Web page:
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Report

Digital enterprise through the arts

Improving education and employment outcomes of Indigenous and non-Indigenous young people with disabilities in rural, remote and metropolitan areas of Australia
Publisher
Regional disparities Aboriginal Australians education Creative arts education People with disabilities Rural and remote communities Vocational education and training Arts Australia
Description

This report documents the findings of a two year national research project funded by the National Research and Data Working Group (NRDWG) through a National Disability Research and Development (NDRD) Grant. 

The research aimed to address the continuing disparity in education and employment outcomes of young people with disabilities, particularly youth who identify as Aboriginal and Torres Strait Islander Australians and those living in regional and remote locations of Australia. 

The project provided young people with disabilities the opportunity to learn new skills and enhance pathways to education and employment by undertaking an accredited Certificate II (Cert. II) in Visual Arts with the support of skilled Vocational Education and Training (VET) teachers and mentors employed to support the participants across each of the seven sites located in metropolitan, regional and remote locations as well as a cohort of participants undertaking the program fully online via distance.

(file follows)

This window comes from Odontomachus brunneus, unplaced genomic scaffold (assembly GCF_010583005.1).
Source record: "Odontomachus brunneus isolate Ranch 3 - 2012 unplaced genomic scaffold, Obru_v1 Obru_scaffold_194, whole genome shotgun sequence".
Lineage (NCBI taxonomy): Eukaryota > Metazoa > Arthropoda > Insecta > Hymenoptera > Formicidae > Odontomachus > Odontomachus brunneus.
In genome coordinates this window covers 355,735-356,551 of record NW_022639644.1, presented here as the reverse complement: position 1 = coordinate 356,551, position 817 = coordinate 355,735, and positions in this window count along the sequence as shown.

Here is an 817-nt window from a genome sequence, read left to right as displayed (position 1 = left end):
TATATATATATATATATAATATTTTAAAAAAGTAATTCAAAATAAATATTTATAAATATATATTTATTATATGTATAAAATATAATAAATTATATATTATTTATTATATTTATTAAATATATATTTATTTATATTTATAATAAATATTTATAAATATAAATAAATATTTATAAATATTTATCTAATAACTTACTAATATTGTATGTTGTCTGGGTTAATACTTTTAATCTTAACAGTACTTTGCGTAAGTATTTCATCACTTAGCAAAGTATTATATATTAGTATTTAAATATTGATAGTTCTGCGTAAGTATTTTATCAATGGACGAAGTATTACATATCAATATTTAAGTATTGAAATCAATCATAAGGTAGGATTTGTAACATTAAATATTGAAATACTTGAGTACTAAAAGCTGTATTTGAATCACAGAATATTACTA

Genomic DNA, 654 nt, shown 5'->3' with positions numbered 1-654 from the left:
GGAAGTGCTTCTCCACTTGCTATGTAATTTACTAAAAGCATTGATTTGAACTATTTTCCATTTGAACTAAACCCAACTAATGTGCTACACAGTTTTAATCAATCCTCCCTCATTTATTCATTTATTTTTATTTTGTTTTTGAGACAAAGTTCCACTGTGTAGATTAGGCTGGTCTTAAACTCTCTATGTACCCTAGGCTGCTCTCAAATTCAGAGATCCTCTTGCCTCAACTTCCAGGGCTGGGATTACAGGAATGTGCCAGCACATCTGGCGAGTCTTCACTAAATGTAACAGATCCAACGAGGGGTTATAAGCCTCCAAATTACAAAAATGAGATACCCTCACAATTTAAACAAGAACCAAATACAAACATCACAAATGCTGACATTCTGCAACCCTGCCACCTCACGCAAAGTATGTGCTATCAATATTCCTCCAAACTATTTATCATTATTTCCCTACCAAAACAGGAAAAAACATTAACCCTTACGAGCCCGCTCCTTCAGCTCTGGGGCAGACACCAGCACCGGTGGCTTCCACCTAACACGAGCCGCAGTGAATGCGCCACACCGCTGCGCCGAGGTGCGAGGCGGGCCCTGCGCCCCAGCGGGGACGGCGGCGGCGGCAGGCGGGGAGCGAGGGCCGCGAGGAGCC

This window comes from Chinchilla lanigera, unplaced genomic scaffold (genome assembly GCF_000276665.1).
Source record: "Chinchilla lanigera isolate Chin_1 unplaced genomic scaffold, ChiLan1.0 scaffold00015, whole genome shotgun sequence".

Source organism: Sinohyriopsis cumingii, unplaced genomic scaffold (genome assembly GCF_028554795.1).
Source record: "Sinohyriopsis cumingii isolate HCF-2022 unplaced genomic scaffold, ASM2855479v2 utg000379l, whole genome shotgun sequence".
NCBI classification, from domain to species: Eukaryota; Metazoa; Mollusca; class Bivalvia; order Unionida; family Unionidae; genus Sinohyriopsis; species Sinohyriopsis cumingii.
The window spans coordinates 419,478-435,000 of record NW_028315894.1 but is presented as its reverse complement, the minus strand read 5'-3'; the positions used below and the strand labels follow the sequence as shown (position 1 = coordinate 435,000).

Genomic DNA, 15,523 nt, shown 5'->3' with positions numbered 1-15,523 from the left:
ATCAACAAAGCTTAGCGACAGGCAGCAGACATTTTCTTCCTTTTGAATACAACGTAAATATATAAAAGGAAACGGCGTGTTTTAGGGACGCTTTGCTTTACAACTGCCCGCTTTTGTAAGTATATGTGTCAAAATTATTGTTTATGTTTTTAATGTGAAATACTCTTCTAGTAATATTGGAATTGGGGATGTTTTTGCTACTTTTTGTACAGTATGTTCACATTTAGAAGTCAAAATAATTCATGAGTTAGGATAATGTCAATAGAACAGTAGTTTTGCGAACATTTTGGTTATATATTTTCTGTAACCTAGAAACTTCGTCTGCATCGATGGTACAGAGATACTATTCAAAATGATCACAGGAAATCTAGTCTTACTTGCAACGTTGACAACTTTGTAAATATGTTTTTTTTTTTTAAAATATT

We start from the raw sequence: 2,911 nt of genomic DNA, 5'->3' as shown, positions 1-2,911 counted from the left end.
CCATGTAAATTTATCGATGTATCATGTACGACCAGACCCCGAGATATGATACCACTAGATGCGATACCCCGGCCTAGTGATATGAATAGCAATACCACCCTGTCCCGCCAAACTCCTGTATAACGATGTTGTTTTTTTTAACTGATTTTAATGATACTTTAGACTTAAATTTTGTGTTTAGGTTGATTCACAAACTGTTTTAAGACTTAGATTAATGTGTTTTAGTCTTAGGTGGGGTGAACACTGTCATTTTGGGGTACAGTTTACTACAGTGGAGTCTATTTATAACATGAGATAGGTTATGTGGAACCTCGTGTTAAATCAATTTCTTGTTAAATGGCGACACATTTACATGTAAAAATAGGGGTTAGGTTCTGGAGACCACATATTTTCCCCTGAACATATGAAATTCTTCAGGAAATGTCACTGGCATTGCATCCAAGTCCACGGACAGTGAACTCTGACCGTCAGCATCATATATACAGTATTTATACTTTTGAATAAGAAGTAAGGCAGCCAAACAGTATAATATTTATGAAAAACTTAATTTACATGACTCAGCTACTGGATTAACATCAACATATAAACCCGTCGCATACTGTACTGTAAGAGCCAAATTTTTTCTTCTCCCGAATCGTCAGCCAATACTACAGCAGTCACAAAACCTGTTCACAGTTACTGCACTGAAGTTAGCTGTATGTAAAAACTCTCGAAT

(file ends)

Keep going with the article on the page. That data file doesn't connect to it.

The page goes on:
Key findings 

A total of 87 student participants (youth undertaking the Digital Arts program) were recruited across the six settings for the research. There were 9 participants located in Ernabella in the Anangu Pitjantjatjara Yankunytjatjara (APY) Lands, South Australia (very remote); 10 participants located in Reservoir, Victoria; 16 participants in Rockhampton, Central Queensland (regional); 11 participants located in Woorabinda, Central Queensland (remote); 10 participants located in Yirrkala in Arnhem Land, Northern Territory (very remote); and 19 participants undertaking the program online, of whom 10 were located in regional locations. Of the 87 participants, 47 (54%) identified as Female, 35 (40%) as Male and 5 (6%) as Gender Fluid. Forty-six (53%) of the participants identified as Aboriginal and/or Torres Strait Islander Australians, and of those, 30 (65%) were located in remote/very remote locations and 10 (22%) in regional areas, with 6 (13%) located in metropolitan areas. 

Findings consider the following:

  • Impact of the program on participants’ sense of achievement and satisfaction with attainment of their goals 
  • Impact of the program on participants’ attitudes to education 
  • Extent to which participants achieved improved attitudes to post-school pathways 
  • Impact of the program on student participants, families/carers and the broader community 
  • Cultural considerations are required to adapt such models to be culturally appropriate in different regional locations 
  • Impact of the program in terms of long term sustainability 

This report is funded with assistance from a funding grant offered under the National Disability Research and Development Agenda, jointly implemented by disability representatives from Commonwealth, State and Territory governments. 

Publication Details
ISBN:

978-1-921047-67-1

Access Rights Type:
open